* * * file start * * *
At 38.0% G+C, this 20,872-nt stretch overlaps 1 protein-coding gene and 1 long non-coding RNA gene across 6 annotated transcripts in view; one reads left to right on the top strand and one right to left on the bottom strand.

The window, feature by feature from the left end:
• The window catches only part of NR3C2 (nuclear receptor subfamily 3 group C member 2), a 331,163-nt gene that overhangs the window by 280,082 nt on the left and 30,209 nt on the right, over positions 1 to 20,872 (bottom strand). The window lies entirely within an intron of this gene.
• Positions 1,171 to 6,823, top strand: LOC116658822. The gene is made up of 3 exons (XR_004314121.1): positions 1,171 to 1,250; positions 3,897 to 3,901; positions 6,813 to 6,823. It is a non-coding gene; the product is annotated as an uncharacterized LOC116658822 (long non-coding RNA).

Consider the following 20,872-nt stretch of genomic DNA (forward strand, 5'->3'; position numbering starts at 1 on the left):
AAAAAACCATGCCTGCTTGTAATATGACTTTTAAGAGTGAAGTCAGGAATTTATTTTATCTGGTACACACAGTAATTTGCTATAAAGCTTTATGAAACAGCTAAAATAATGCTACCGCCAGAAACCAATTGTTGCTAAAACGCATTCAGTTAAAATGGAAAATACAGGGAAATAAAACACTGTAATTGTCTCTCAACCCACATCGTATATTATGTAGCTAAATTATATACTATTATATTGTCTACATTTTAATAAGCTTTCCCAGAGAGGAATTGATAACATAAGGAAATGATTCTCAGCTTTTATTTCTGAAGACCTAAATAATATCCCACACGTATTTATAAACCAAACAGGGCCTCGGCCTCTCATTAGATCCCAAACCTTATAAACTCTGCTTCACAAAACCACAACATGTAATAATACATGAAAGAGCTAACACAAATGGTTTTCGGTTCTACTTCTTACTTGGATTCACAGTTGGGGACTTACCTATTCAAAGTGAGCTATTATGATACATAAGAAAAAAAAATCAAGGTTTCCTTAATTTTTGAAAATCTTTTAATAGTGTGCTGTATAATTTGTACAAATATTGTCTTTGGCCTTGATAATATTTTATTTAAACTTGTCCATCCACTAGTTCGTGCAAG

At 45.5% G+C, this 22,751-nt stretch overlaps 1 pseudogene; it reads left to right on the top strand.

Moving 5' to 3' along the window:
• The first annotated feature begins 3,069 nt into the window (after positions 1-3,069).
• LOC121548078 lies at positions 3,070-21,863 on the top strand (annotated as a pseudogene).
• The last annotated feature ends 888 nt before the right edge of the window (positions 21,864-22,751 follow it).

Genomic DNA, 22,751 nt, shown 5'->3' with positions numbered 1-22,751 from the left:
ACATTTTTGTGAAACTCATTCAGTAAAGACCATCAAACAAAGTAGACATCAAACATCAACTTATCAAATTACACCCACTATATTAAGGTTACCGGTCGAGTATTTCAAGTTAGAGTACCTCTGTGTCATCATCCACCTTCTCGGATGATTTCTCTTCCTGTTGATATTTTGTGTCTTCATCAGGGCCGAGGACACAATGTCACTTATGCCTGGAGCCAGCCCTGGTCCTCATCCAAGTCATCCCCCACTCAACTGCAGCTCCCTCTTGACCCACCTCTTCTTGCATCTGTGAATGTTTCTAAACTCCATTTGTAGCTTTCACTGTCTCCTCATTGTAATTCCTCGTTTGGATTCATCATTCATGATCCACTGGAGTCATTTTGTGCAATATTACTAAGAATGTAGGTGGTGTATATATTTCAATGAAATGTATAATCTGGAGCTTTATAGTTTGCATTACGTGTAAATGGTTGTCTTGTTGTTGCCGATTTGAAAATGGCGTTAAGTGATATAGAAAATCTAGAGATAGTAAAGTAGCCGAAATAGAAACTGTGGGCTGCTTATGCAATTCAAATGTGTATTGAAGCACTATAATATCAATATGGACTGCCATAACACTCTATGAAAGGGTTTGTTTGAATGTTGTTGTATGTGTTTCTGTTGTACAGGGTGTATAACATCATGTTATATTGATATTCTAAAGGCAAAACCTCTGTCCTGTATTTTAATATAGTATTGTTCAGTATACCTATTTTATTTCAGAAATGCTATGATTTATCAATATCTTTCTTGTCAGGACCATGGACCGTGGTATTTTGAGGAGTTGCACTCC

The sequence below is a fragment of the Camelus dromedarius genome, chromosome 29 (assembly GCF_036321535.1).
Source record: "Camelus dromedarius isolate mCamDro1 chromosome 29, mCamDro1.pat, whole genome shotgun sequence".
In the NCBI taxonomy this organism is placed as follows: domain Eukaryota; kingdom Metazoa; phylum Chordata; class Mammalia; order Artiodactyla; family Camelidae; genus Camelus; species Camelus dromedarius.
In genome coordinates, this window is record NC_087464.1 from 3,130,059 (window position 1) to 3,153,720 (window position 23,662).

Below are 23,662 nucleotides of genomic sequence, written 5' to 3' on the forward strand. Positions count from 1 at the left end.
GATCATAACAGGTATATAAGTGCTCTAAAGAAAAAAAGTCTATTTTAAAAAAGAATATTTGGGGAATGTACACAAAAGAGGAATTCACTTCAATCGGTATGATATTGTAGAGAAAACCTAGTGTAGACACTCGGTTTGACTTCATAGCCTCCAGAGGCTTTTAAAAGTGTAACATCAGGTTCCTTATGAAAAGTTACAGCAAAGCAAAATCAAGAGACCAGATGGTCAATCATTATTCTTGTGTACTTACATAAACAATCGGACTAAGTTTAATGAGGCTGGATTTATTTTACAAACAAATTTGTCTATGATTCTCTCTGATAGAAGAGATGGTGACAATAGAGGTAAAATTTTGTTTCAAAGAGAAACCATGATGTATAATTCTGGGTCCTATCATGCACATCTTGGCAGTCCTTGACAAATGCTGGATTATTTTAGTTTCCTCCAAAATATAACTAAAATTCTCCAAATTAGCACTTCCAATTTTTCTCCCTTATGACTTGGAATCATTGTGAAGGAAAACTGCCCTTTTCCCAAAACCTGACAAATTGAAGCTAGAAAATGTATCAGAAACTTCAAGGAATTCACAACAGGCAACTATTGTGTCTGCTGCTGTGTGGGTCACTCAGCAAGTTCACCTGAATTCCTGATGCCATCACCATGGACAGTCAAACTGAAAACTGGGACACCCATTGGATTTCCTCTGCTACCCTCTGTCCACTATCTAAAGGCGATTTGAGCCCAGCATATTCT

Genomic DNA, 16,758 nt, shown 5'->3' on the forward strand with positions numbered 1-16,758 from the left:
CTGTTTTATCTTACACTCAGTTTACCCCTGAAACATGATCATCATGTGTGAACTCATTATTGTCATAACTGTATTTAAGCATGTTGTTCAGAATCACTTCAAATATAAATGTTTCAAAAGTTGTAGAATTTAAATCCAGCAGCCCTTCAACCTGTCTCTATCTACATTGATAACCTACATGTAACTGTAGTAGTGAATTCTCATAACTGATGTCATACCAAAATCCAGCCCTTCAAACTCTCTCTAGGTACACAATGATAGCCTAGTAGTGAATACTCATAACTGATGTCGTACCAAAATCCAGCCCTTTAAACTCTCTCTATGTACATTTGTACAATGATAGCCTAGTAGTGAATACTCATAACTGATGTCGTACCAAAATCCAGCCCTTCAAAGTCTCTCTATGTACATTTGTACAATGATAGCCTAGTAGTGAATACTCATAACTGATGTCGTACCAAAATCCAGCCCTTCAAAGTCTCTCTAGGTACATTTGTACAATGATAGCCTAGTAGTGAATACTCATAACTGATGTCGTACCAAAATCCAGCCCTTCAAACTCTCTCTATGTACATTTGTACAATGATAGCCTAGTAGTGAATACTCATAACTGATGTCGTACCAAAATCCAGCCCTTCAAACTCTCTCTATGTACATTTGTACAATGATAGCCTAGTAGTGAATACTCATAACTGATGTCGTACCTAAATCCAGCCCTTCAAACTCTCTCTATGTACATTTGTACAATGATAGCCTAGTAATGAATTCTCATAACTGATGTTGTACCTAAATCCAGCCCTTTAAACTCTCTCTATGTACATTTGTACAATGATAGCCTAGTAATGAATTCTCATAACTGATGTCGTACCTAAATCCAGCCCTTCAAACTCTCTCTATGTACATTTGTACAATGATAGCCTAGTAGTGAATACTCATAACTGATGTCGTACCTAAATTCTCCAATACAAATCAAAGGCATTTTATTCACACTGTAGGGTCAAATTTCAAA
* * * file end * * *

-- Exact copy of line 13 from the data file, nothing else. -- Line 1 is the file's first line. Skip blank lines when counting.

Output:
ACATTTTTGTGAAACTCATTCAGTAAAGACCATCAAACAAAGTAGACATCAAACATCAACTTATCAAATTACACCCACTATATTAAGGTTACCGGTCGAGTATTTCAAGTTAGAGTACCTCTGTGTCATCATCCACCTTCTCGGATGATTTCTCTTCCTGTTGATATTTTGTGTCTTCATCAGGGCCGAGGACACAATGTCACTTATGCCTGGAGCCAGCCCTGGTCCTCATCCAAGTCATCCCCCACTCAACTGCAGCTCCCTCTTGACCCACCTCTTCTTGCATCTGTGAATGTTTCTAAACTCCATTTGTAGCTTTCACTGTCTCCTCATTGTAATTCCTCGTTTGGATTCATCATTCATGATCCACTGGAGTCATTTTGTGCAATATTACTAAGAATGTAGGTGGTGTATATATTTCAATGAAATGTATAATCTGGAGCTTTATAGTTTGCATTACGTGTAAATGGTTGTCTTGTTGTTGCCGATTTGAAAATGGCGTTAAGTGATATAGAAAATCTAGAGATAGTAAAGTAGCCGAAATAGAAACTGTGGGCTGCTTATGCAATTCAAATGTGTATTGAAGCACTATAATATCAATATGGACTGCCATAACACTCTATGAAAGGGTTTGTTTGAATGTTGTTGTATGTGTTTCTGTTGTACAGGGTGTATAACATCATGTTATATTGATATTCTAAAGGCAAAACCTCTGTCCTGTATTTTAATATAGTATTGTTCAGTATACCTATTTTATTTCAGAAATGCTATGATTTATCAATATCTTTCTTGTCAGGACCATGGACCGTGGTATTTTGAGGAGTTGCACTCC